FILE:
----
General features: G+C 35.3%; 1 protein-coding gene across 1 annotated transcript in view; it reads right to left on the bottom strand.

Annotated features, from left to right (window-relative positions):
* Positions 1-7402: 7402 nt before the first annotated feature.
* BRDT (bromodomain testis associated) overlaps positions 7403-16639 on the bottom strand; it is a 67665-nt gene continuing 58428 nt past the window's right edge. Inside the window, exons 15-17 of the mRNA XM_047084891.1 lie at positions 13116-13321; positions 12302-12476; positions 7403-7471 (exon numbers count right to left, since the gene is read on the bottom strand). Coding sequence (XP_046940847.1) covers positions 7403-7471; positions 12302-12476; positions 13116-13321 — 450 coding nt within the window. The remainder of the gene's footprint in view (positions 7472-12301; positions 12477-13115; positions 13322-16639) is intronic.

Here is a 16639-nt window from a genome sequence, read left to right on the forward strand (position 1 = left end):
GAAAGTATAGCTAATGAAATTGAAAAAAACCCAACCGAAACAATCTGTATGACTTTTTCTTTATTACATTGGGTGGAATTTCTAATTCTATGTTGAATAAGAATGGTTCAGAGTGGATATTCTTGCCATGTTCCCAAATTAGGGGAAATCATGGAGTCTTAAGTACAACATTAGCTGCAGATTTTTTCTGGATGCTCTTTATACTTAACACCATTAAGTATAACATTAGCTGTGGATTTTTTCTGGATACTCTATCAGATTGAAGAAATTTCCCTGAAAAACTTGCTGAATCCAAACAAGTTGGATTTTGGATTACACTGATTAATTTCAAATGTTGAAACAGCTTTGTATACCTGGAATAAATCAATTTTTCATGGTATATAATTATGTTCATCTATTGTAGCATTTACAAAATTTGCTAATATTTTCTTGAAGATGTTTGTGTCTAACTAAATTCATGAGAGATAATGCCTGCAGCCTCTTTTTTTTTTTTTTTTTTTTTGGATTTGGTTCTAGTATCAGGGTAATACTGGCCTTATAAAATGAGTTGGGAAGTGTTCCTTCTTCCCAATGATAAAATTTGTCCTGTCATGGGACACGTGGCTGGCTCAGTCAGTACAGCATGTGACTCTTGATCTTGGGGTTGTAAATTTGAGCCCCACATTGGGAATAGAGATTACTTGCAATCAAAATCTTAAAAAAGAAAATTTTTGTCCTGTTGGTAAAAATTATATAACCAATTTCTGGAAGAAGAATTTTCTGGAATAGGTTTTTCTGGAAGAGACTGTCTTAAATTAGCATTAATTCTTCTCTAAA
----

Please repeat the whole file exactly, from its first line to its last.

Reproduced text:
General features: G+C 35.3%; 1 protein-coding gene across 1 annotated transcript in view; it reads right to left on the bottom strand.

Annotated features, from left to right (window-relative positions):
* Positions 1-7402: 7402 nt before the first annotated feature.
* BRDT (bromodomain testis associated) overlaps positions 7403-16639 on the bottom strand; it is a 67665-nt gene continuing 58428 nt past the window's right edge. Inside the window, exons 15-17 of the mRNA XM_047084891.1 lie at positions 13116-13321; positions 12302-12476; positions 7403-7471 (exon numbers count right to left, since the gene is read on the bottom strand). Coding sequence (XP_046940847.1) covers positions 7403-7471; positions 12302-12476; positions 13116-13321 — 450 coding nt within the window. The remainder of the gene's footprint in view (positions 7472-12301; positions 12477-13115; positions 13322-16639) is intronic.

Here is a 16639-nt window from a genome sequence, read left to right on the forward strand (position 1 = left end):
GAAAGTATAGCTAATGAAATTGAAAAAAACCCAACCGAAACAATCTGTATGACTTTTTCTTTATTACATTGGGTGGAATTTCTAATTCTATGTTGAATAAGAATGGTTCAGAGTGGATATTCTTGCCATGTTCCCAAATTAGGGGAAATCATGGAGTCTTAAGTACAACATTAGCTGCAGATTTTTTCTGGATGCTCTTTATACTTAACACCATTAAGTATAACATTAGCTGTGGATTTTTTCTGGATACTCTATCAGATTGAAGAAATTTCCCTGAAAAACTTGCTGAATCCAAACAAGTTGGATTTTGGATTACACTGATTAATTTCAAATGTTGAAACAGCTTTGTATACCTGGAATAAATCAATTTTTCATGGTATATAATTATGTTCATCTATTGTAGCATTTACAAAATTTGCTAATATTTTCTTGAAGATGTTTGTGTCTAACTAAATTCATGAGAGATAATGCCTGCAGCCTCTTTTTTTTTTTTTTTTTTTTTGGATTTGGTTCTAGTATCAGGGTAATACTGGCCTTATAAAATGAGTTGGGAAGTGTTCCTTCTTCCCAATGATAAAATTTGTCCTGTCATGGGACACGTGGCTGGCTCAGTCAGTACAGCATGTGACTCTTGATCTTGGGGTTGTAAATTTGAGCCCCACATTGGGAATAGAGATTACTTGCAATCAAAATCTTAAAAAAGAAAATTTTTGTCCTGTTGGTAAAAATTATATAACCAATTTCTGGAAGAAGAATTTTCTGGAATAGGTTTTTCTGGAAGAGACTGTCTTAAATTAGCATTAATTCTTCTCTAAA